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  Texas : Features : Columns : "It's All Trew"

'Waste not, want not'
was law at supper

Living close to food source, working
to prepare it instilled appreciation

by Delbert Trew
Delbert Trew
The temper tantrum at age 4 was one of my better performances, resulting in being spanked and sent to bed direct from the supper table.

For some unremembered reason I refused to finish my spaghetti and meatballs. In the early days at the Trew table, everyone had to clean up their plate before being excused. In a not-so-subtle way, I was being taught a meaningful lesson.

Rule enforcement continued the next day at lunch when the rest of the family and employees were eating fried chicken, mashed potatoes and gravy, topped off with chocolate pie with calf slobbers on top. The "tantrum kid" was forced to clean up cold spaghetti and meatballs still glued to last night's supper plate before being allowed any of the fresh-cooked delicacies.

The Trew Family Golden Eating Rules of "waste not, want not," and "take all you want, but eat all you take" were chiseled in stone and enforced with a razor strop.

If you had trouble cleaning up your plate, it was said, "Your eyes are bigger than your stomach."

It's still a mystery today what cleaning up "my" plate had to do with "the starving children all over the world," especially since I had never been out of the county. I find it hard to believe my sweet, Christian-minded Grandma Trew could tell me, "Drink all your milk or the cow will go dry" with a straight face.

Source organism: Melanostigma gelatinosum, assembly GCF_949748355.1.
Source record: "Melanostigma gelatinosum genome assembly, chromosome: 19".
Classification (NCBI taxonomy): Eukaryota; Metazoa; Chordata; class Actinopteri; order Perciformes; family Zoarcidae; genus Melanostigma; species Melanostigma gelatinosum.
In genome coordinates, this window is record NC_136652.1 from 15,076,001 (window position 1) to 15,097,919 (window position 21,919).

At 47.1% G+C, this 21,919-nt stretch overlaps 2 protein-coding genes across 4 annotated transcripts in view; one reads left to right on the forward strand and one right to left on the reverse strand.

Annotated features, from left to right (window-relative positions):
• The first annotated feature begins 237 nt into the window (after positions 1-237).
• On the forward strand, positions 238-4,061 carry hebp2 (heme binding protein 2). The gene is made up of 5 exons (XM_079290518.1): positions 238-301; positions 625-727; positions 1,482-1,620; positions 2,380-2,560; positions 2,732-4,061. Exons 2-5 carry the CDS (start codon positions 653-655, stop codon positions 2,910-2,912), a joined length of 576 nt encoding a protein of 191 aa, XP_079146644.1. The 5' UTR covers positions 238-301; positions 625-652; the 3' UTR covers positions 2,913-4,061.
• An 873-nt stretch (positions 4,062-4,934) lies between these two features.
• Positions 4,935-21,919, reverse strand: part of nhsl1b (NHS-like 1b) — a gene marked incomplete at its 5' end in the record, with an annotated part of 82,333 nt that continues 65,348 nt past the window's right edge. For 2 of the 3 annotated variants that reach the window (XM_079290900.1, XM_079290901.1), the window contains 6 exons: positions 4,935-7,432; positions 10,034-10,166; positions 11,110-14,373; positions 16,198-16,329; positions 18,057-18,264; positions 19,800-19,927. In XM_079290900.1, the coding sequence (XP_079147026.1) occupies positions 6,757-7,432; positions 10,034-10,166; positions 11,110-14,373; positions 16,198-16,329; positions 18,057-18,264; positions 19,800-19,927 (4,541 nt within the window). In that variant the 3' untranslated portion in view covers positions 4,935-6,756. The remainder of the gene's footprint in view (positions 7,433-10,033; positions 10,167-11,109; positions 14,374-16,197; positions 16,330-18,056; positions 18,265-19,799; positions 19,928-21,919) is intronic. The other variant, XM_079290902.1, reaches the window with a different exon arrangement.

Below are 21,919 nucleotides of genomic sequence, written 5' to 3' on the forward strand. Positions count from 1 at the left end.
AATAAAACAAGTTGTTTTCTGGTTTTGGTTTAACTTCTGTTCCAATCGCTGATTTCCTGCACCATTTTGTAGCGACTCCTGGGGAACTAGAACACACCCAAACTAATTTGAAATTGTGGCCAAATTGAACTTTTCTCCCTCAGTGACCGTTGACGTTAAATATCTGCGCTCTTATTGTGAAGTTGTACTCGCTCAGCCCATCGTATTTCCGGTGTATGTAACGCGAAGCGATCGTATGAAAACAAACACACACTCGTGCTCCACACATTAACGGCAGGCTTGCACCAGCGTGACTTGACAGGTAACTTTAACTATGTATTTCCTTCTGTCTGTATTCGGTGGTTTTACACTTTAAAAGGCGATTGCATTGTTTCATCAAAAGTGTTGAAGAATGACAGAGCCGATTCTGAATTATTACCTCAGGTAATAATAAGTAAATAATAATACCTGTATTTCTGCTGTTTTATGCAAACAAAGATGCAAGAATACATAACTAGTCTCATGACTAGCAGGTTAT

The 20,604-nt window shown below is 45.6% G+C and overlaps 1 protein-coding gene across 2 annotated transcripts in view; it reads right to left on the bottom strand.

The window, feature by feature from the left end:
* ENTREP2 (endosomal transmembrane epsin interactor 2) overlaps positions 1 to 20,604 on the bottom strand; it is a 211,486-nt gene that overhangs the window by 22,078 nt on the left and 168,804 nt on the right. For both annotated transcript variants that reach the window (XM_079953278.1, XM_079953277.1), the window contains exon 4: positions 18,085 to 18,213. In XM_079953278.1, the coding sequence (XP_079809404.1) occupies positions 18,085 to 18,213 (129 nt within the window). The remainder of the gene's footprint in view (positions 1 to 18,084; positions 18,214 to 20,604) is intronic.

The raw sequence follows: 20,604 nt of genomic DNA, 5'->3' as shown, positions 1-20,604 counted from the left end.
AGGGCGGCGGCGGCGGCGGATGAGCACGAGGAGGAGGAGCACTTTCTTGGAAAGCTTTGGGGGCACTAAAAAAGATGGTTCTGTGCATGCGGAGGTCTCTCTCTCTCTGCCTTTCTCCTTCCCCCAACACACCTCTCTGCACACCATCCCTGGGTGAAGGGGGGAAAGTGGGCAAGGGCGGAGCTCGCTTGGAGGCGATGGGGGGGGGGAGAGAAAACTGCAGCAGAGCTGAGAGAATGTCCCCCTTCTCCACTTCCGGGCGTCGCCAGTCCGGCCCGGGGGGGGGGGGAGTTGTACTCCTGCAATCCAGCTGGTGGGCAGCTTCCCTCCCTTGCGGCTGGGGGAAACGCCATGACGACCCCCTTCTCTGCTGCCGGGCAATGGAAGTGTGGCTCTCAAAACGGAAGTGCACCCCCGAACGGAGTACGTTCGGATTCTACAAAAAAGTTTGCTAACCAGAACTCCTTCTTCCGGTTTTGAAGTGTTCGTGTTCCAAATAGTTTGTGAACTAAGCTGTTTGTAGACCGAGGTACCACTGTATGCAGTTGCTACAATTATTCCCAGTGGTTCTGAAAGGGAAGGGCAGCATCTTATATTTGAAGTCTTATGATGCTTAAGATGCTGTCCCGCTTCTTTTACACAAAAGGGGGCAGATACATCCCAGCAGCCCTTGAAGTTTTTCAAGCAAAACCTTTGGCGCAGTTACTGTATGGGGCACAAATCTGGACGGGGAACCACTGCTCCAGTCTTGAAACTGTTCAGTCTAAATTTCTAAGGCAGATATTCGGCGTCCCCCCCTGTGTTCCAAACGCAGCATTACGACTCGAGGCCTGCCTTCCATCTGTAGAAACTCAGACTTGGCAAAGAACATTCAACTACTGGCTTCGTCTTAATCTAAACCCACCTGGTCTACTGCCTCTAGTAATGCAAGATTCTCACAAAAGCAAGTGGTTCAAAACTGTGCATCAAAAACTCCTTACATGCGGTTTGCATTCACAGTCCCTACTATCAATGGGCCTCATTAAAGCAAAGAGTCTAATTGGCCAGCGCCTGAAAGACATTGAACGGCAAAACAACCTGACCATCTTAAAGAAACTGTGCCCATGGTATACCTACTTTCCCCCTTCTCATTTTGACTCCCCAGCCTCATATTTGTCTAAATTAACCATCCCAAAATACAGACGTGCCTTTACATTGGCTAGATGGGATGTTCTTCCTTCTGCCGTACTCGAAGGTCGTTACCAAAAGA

As a mean old grandpa, I bluffed my grandchildren into cleaning up their plates when they were young. Now that they are older, we have trouble cooking enough and they not only clean up their plates, but they sop out the serving bowls with the last remaining biscuits.

Perhaps our viewpoint toward food is different today. In the past, we lived close to the source, helping plant, grow, prepare and preserve what we ate. Hoeing weeds, gathering produce, peeling and cooking all took a lot of work, making us appreciate what we raised. The specter of hard times, black clouds of blowing dust and pictures of hungry travelers made plenty of food a luxury.

Today, we push a basket through a veritable "horn of plenty" in modern super markets that display an unending variety of foodstuffs beautifully packaged and sometimes precooked by world-famous chefs. No sweat, no work and very little preparation.

At the drop of a hat, we rush out to a restaurant to enjoy a meal on the town. No wonder few realize and appreciate the blessings of such bounty.

Ruth and I eat two meals a day, choosing less-fattening foods when possible.

No matter where we are, at the end of the meal, the old habits instilled so long ago come forth compelling me to clean up my plate down to the last crumb. The sight and ordeal of that cold, glued-down spaghetti and meatballs, suffered some 65 years ago, still glows in my mind in Technicolor.


Delbert Trew

"It's All Trew"
- December 1, 2004
 
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